Smallpox

Fact sheet about smallpox

What is Smallpox?

Smallpox is a disease caused by the virus (germ) Variola. The disease has been eradicated (completely stopped) following a successful worldwide vaccination program.

Is there a risk of getting smallpox today?

Smallpox was eliminated as a naturally occurring threat to humans in the late 1970s. The last case of smallpox in the United States was in 1949. The last naturally occurring case in the world was in 1977 in Africa. Currently, there are only 2 known stockpiles of Variola (smallpox virus) in Atlanta and in Russia. There is a concern that the smallpox virus might exist elsewhere and be used in a harmful way. There is no documented evidence of this existence outside the secure laboratories.

How do people get smallpox?

It is very contagious (easily caught) and is spread from person to person by infected saliva droplets. Exposure may come from close personal contact (e.g., kissing), airborne spread (e.g., coughing or sneezing) or through direct contact with the smallpox rash or scabs.

What are the symptoms of smallpox?

Initial symptoms include high fever, fatigue, headache and backache. A rash (spots), mostly found on the face, arms and legs occurs 2 to 3 days after the high fever. The rash starts out flat but then becomes pus-filled and begins to crust (scab) in the second week. The scabs separate and fall off in 3 to 4 weeks. Smallpox can result in death in up to one third of people who become infected. Smallpox is not contagious until just before the beginning of the rash (2 to 3 days after fever starts).

How soon do symptoms of smallpox appear?

It usually takes 7 to 17 days for initial symptoms to appear after exposure.

How is smallpox diagnosed?

Monitoring for a disease that does not currently exist anywhere in the world presents unique challenges. Currently, diagnosing a case would be based on classic symptoms a person would experience when ill with smallpox. These include a sudden onset of fever greater than 101°F, followed by a rash of firm vesicles or pustules in the same stage of development, without other apparent cause. Laboratory testing would be performed to confirm a suspected smallpox diagnosis. For more information on diagnosing smallpox, see the Centers for Disease Control and Prevention (CDC) Smallpox Diagnosis & Evaluation webpage.

How is smallpox treated?

There is no specific treatment for smallpox. Patients would be given fluids, medicine to control fever and pain and antibiotics for other infections that may occur as a result of smallpox.

Is there a vaccine (shot) for smallpox?

There is currently an emergency supply of the smallpox vaccine that could be used to prevent the spread of smallpox should it be released into the environment. In the United States, routine vaccination against smallpox ended in 1972 because the risk of side effects from vaccination was worse than the risk of getting infected. Vaccination of the general public is not recommended at this time.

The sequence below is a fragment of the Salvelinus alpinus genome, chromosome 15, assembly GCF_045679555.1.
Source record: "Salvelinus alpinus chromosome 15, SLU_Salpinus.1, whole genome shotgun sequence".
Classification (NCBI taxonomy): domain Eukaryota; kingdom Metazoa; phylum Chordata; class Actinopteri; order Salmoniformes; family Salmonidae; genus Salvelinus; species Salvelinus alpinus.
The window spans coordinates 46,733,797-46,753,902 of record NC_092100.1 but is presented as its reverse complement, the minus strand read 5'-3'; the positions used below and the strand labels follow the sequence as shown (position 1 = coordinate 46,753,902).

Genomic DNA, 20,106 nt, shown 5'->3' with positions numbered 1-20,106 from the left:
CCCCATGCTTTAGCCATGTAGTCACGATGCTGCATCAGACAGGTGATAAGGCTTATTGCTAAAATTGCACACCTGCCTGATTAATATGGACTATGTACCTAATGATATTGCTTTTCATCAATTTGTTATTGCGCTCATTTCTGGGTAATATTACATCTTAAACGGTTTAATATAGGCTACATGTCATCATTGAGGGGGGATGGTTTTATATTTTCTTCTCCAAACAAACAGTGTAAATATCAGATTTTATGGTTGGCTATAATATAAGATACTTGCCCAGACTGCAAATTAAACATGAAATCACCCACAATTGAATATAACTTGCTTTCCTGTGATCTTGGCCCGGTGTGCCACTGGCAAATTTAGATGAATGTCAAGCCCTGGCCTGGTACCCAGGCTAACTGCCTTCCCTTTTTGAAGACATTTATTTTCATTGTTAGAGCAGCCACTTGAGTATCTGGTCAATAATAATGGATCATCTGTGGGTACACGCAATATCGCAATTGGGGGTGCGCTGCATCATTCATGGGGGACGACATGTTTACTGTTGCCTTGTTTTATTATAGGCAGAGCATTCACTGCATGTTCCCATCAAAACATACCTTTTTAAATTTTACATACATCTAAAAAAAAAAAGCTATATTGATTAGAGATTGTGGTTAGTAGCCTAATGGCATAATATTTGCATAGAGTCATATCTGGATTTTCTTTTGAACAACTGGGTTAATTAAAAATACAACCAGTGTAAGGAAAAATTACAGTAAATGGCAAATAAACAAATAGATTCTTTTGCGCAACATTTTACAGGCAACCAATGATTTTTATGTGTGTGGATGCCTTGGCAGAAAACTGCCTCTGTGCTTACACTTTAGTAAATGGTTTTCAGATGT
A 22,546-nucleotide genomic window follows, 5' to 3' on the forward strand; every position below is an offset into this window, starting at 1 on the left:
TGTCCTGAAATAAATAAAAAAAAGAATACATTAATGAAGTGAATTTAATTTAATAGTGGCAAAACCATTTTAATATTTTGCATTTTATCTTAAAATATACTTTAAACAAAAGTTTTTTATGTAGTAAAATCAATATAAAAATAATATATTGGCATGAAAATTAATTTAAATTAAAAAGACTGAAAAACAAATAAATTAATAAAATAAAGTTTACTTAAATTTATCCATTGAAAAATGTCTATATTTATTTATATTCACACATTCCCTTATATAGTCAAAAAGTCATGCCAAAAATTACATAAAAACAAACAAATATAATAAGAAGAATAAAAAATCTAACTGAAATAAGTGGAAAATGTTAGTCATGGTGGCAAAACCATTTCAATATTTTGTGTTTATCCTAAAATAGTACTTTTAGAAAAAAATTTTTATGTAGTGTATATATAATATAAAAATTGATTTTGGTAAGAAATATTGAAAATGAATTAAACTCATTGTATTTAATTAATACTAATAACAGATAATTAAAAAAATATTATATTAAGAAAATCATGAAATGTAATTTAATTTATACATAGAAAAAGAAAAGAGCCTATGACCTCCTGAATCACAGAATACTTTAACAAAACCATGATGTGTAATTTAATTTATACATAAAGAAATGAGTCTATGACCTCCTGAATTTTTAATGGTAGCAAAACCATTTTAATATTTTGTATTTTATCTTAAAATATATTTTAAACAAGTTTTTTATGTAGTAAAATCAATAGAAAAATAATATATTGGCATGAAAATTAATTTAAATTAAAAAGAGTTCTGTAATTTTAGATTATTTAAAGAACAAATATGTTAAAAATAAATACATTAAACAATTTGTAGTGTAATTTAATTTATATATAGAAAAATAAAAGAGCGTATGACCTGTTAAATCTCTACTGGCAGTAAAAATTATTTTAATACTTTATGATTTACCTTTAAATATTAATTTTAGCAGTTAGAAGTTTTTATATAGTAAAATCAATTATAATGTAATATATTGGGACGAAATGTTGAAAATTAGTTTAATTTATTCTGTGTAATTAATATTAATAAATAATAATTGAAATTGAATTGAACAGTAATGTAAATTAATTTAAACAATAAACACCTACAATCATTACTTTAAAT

If I received a smallpox vaccination prior to 1972, am I still immune?

It is unlikely that it would prevent you from getting infected, but it may reduce your chance of dying. The long-term effectiveness of the smallpox vaccine is uncertain and it is generally assumed that most of the United States population is at risk for smallpox.

Where did smallpox occur?

Before a vaccination and eradication campaign finally brought an end to smallpox transmission, the disease was found worldwide.

How can smallpox be prevented?

The best way to prevent smallpox is through vaccination. If given to a person before exposure to smallpox, the vaccine can completely protect them. Vaccination within 3 days after exposure will prevent or greatly lessen the severity of smallpox in most people Vaccination 4 to 7 days after exposure likely offers some protection from disease and may decrease the severity of disease. Vaccination will not protect smallpox patients who already have a rash.

How is the spread of smallpox stopped after someone comes down with it?

People with suspected or confirmed smallpox need to be isolated because they are capable of spreading the virus. In addition, people who come into close contact with someone who has smallpox should be vaccinated and closely watched for symptoms of smallpox. At the first sign of any fever after exposure to smallpox, a person needs to be isolated until it is clear that they do not have smallpox. The proper use of vaccine and isolation is the best way to stop the spread of smallpox.

Can smallpox be used for bioterrorism?

Smallpox was declared globally eradicated in 1980; however, there are concerns that the smallpox virus could be used for bioterrorism. The risk for smallpox occurring as a result of a deliberate release by terrorists is not known, but is considered very low. Because smallpox was eliminated many years ago, a case of smallpox today would be the result of an intentional act. A single confirmed case of smallpox would be considered an international emergency. Vaccination campaigns would need to take place to immediately contain the spread of the disease.

Where can I get more information?

  • Your doctor, nurse or clinic, or your local board of health (listed in the phone book under local government)
  • The Massachusetts Department of Public Health (MDPH), Division of Epidemiology and Immunization at (617) 983-6800 or toll-free at (888) 658-2850 or on the MDPH website
  • The Centers for Disease Control and Prevention (CDC)

Spanish and Portuguese translations of this fact sheet are available under additional resources.

Additional Resources for What is Smallpox?

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